You're wrong. We know enough about the climate model to prove causation, and correlation just happens to support it. Be careful not to go into the extreme believing that correlation disproves causation, or you will not see this fairly.

    • by imipak (254310)
      There is this discipline called "detection and attribution [wikipedia.org]", whereby the question is asked "to what factors can we attribute the detected warming in global temperature?", and the unequivocal answer is "athropogenic emissions of greenhouse gases, in particular CO2 and methane".

      The matter is well understood, and the case is closed.

      Now there areperfectly genuine areas of doubt and uncertainty, where legitimate debate and research can be conducted, in the field of climatology and AGW. This isn't one of them.

    • by hey! (33014)
      Yes, but the theory is incredibly scientifically robust.

      I'm married to an Earth scientist, and I've been following the scientific arguments in the journals she reads since around 1980. If you look at Global Warming as an amorphous blob, you can make abstract, hand waving arguments about causality vs. correlation. If you've been following the nuts and bolts of the scientific fight, it was a long, hard fight for anthropogenic climate change to become scientific consensus, and really quite impressive object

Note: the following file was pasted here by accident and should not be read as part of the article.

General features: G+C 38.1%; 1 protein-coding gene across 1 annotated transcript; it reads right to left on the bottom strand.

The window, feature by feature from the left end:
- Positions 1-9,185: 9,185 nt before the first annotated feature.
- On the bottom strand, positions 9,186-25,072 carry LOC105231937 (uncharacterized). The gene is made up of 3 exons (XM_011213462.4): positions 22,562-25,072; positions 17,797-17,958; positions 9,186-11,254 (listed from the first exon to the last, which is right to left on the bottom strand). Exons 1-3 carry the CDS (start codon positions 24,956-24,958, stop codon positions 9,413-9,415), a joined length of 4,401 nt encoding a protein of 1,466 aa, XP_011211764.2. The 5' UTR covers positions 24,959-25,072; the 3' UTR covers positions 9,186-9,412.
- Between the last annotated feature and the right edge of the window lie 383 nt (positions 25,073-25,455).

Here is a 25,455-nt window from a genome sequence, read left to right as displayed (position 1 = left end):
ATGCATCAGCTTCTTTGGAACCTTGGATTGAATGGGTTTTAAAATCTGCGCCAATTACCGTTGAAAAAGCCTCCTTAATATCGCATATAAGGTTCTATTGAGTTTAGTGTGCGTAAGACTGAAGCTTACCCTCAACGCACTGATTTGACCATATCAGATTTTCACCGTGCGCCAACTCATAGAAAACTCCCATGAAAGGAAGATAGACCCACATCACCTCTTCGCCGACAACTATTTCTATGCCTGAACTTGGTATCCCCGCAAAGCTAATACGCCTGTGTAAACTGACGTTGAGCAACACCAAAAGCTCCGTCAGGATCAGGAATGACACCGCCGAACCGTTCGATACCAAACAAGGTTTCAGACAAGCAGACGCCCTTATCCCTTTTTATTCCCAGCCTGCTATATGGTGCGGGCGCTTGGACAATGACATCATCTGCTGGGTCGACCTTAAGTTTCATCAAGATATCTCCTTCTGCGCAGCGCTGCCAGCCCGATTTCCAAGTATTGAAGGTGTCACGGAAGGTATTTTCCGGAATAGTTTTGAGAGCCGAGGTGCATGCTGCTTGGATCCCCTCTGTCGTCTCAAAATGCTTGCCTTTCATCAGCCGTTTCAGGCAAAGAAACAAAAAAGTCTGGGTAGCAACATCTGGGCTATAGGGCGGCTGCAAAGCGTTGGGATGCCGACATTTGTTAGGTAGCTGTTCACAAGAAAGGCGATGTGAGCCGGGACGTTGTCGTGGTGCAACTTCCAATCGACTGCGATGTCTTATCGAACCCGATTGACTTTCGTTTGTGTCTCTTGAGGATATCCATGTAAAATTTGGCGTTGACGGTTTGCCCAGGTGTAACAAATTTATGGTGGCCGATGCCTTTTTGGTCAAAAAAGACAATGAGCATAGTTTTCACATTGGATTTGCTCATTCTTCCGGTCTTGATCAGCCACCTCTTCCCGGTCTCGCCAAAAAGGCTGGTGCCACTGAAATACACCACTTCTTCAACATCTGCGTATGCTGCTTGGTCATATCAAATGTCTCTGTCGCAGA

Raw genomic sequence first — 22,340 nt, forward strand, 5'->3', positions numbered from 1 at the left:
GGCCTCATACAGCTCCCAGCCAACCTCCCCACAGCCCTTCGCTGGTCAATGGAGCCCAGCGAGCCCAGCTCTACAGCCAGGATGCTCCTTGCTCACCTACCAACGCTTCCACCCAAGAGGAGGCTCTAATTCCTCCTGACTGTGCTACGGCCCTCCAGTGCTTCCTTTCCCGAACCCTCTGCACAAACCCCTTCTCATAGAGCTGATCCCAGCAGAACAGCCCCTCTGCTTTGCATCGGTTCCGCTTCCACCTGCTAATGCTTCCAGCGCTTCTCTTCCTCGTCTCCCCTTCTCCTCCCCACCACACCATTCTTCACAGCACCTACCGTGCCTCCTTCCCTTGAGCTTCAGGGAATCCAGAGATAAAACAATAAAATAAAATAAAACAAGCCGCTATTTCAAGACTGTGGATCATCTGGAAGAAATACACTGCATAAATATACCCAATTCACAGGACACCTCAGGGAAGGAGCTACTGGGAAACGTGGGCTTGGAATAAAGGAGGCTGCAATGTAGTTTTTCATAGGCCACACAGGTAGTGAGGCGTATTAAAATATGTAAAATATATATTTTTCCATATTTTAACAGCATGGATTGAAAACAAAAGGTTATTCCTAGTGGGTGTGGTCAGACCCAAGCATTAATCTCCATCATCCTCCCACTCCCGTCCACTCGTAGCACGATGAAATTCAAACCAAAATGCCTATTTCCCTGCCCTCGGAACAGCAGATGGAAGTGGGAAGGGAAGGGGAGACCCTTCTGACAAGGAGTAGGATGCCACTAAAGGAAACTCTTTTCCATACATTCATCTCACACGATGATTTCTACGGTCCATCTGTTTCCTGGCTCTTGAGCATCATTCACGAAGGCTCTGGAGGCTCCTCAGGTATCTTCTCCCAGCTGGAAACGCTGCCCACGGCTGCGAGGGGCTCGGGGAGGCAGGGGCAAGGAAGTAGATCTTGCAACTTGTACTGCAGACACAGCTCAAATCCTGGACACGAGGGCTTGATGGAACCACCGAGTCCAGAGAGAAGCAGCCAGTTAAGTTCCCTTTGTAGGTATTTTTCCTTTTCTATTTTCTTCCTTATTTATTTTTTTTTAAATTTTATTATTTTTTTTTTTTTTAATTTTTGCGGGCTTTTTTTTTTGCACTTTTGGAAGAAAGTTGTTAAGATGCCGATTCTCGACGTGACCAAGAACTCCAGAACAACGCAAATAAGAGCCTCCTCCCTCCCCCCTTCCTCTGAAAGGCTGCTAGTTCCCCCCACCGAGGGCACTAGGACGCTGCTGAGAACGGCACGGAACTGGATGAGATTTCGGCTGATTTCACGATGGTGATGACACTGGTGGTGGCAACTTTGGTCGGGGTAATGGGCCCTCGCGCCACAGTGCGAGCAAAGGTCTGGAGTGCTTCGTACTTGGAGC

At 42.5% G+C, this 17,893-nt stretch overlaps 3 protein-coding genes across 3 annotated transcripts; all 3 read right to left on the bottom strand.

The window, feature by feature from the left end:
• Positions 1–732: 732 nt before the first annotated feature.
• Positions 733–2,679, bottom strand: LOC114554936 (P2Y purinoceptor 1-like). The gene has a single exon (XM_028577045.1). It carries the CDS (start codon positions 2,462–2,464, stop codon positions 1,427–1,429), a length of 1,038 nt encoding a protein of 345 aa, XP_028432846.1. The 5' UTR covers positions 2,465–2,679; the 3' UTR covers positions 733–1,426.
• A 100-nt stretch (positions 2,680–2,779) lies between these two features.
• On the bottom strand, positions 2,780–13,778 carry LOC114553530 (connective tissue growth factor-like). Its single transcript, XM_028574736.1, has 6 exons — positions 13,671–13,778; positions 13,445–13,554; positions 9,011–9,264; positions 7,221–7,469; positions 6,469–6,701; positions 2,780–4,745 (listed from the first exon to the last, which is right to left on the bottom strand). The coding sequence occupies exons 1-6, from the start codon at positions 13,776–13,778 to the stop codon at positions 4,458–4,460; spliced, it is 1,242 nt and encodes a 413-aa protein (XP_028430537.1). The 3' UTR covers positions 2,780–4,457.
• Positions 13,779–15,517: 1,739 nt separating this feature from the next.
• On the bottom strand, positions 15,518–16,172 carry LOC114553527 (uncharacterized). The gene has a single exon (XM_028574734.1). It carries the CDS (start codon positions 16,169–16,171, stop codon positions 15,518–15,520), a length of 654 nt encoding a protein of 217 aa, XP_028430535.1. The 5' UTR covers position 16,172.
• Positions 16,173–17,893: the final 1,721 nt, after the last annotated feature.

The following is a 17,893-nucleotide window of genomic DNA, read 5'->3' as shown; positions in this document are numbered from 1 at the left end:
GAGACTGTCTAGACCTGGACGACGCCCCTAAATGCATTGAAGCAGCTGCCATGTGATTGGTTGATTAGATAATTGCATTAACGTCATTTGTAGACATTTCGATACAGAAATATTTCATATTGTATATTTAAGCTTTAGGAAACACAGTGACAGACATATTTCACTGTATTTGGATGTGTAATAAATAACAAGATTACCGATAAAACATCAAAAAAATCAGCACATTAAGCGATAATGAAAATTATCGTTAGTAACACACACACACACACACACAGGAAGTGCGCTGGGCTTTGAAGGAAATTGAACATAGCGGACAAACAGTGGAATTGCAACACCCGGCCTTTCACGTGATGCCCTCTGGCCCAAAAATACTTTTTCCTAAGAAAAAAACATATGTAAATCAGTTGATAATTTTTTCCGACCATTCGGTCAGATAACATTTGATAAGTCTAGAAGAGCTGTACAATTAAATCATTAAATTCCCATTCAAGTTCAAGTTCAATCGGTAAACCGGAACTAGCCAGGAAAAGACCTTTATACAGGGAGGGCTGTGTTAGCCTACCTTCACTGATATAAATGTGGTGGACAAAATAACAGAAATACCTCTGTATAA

• Bad Idea (Score:5, Interesting)

    by Corbets (169101) on Saturday February 16, 2008 @03:53PM (#22447176) Homepage
    Whether you agree with the Bushies or the Greens, this seems like a bad idea to me. Do we really want politicians mandating which subjects our children are taught? Shouldn't that be left to someone... I dunno... competent?
    • Re: (Score:3, Informative)

      by jez9999 (618189)
      It seems to be a rather peculiarly US thing not to want a national curriculum for teaching. In the UK, we've had one for ages, and it is generally set by competent people (the politicians, ya know, consult) and seems to work quite well. Did until recently, anyway, when they started mandating silly things like '5 hours of culture per week'...
    • by Kohath (38547)
      No. There's no superhuman person who never gets things wrong. Expertise is not incorruptible. Competence is not infallibility.

      This is why we should not have government schools -- because we no longer have a common set of beliefs and every set of teachings offends a substantial minority of people.

      It should be left up to the parents. They should choose their children's school. No more one-size-fits-all government truth/propaganda education. We should be past that now.
    • Whether you agree with the Bushies or the Greens, this seems like a bad idea to me. Do we really want politicians mandating which subjects our children are taught? Shouldn't that be left to someone... I dunno... competent?

      Yes, great idea. Consult with experts. We do that in many areas of the government. For example the government mandates that the VA system exist and that it meet certain minimum standards. However its not like congressmen are mandating that no patient can die at a VA hospital or UTIs have to be treated with Cipro as a first line agent. Because they consult with experts and leave that to the experts... like say, I dunno....